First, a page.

It all leads up to one of the best and most surprising endings of Star Trek's many episodes. This isn't merely because of the clever "Twist" ending that Michael Piller wrote into the script, but for the less obvious, introspective aspects. These comment silently on what Picard has gone through and what has changed in the mission of Starfleet. When asked what he remembers, Picard's response of "Everything!" has a chilling ripple-effect through many major peaks and valleys, especially seen in the next great episode, "Family".

The episode wouldn't be the same without the smart direction (of both parts) by Cliff Bole, who captures the pathos and excitement of this multi-faceted episode, never getting in the way by attempting to be "too clever". This, coupled with the great special effects and make-up, is virtually exceeded only by the fantastic score by Ron Jones. His exciting, vibrant and horn-heavy music blasts through the most action packed scenes and carefully holds together the most emotional and difficult moments. Jones incorporates some of the best notes of Alexander Courage's original "Theme from Star Trek" and Jerry Goldsmith's now-ubiquitous theme from Star Trek: The Motion Picture (which, of course, together make up the Main Title to Star Trek: The Next Generation). These musical motifs are more than an homage. Instead these stand up as a well-chosen punctuation to the progress of the show at the best times possible. I mean, you know, you wouldn't want to Mosh to it, but it's pretty darned riveting, man!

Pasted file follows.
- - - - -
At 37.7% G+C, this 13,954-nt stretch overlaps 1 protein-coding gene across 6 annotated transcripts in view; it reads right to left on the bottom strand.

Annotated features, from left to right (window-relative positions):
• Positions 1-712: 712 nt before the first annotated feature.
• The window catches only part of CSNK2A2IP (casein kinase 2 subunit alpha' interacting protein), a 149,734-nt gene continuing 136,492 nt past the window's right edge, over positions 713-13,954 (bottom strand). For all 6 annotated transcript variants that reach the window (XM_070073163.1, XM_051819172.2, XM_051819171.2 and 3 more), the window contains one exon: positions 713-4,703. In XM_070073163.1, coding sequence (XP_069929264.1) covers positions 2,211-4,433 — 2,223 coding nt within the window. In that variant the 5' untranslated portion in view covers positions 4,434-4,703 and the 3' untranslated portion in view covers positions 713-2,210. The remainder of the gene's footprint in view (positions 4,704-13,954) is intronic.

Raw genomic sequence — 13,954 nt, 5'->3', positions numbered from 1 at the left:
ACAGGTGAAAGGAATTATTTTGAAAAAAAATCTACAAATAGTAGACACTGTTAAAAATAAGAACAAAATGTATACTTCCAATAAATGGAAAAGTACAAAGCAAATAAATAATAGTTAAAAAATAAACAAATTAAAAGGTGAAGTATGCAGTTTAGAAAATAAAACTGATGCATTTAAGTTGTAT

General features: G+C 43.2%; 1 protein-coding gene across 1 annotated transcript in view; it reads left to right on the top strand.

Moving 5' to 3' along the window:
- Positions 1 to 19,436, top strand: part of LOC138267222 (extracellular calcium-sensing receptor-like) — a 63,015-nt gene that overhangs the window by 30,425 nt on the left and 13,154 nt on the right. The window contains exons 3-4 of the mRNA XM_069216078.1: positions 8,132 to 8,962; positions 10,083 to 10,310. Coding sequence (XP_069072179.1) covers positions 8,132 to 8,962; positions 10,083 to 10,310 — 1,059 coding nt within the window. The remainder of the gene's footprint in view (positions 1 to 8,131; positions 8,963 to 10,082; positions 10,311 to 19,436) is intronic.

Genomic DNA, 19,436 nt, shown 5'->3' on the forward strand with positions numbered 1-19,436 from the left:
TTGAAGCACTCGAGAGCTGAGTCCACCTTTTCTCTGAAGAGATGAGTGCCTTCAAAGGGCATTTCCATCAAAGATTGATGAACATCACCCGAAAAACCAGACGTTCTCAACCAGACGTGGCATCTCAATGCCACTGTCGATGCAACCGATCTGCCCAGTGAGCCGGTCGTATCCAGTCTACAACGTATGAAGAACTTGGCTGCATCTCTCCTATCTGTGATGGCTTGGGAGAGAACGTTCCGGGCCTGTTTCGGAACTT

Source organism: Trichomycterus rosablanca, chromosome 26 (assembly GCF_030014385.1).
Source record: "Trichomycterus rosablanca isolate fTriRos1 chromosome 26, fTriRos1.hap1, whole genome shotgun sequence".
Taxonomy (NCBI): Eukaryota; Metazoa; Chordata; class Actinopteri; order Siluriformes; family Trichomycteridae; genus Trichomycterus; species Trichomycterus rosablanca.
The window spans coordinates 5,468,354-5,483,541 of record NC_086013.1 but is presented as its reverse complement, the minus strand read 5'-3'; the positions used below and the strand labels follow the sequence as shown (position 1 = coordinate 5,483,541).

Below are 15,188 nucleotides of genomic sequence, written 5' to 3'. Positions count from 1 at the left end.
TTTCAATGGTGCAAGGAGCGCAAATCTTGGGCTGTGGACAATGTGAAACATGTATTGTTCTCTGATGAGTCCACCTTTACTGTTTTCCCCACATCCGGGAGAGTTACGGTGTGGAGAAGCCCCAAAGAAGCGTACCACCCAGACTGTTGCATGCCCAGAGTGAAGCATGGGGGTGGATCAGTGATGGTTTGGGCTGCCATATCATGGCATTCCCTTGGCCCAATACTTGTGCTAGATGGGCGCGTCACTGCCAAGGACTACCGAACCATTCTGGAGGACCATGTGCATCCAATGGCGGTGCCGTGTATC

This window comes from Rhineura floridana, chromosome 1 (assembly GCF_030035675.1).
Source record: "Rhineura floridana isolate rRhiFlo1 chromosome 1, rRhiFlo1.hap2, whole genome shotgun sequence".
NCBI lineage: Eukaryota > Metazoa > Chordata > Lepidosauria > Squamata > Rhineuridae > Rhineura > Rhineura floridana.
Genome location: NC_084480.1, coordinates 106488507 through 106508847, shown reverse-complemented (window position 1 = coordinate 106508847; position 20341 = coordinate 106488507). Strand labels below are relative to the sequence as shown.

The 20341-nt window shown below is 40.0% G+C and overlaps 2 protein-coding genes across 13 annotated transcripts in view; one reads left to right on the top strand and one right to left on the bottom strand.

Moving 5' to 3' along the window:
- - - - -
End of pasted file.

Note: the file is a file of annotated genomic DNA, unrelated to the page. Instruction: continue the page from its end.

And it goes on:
There is a rule in writing for a Franchise TV show such as Star Trek. Any submitted script should resolve itself before the end of the episode so as to neatly fit within the continuity at any logical point. Michael Piller was one of the first to break this rule, going far beyond the simple idea of a "Story Arc" (which is a staple of the best of Trek) into a two-part episode that changed just about everything from this point on. Truly, this is The Best of Both Worlds...

Four and One Half Stars out of Five for Star Trek: The Next Generation's Third to Fourth Season bridge "The Best of Both Worlds". It's a brave and enthralling adventure worth its reputation and more than worth a few repeated viewings. For a hell of a Borg Weekend, watch these two episodes, followed by the Big Screen sequel Star Trek: First Contact. Then take your time and check out the episodes "I, Borg", followed by "Descent" parts 1 and 2. Then, get ready for the Coup de Grace... check out the sexiest Borg of them all, sweet, sweet Seven of Nine whose face, hair and body could melt the Borg Collective, and probably take over all of the Federation as well. But then again, if all Borg looked like Sixty-Nine... oh, sorry, I meant Seven of Nine, there wouldn't have had to be any Battle of Wolf 359. No need for First Contact and Lore could stay home and play with his Chip.

Think about it... A Sphere (it's curvier than the Cube) shows up and there's the delicately delectable Annika in her silver cat-suit. She says "You will be Assimilated! Resistance is Futile! We will add your Biological and Technological distinctiveness to our own!" and every ship out there says "YOU HAD US AT BIOLOGICAL distinctivenessS! Assimilate away, baby!" Well, that's how MY Star Trek script would go.

You're right. I'll see you in the next reel and I'll leave the rest to the likes of Piller. Sigh.

Captains Do It At Warp Speed!
Borgs Do It Together!
Assimilation happens!
More Reviews do it with Sarcasm... and this Link!

Star Trek: The Next Generation "The Best of Both Worlds" (1990)
Reviewed by J.C. Maçek III
who is solely responsible for the content of this site...
and for his plans for the Data and Worf Anti-Assimilation Squad.
They kick More Borg Ass before Nine AM than most entire Crews kick all season!
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And as things got Assimilated Nobody gave much resistance It's futile, it's futile!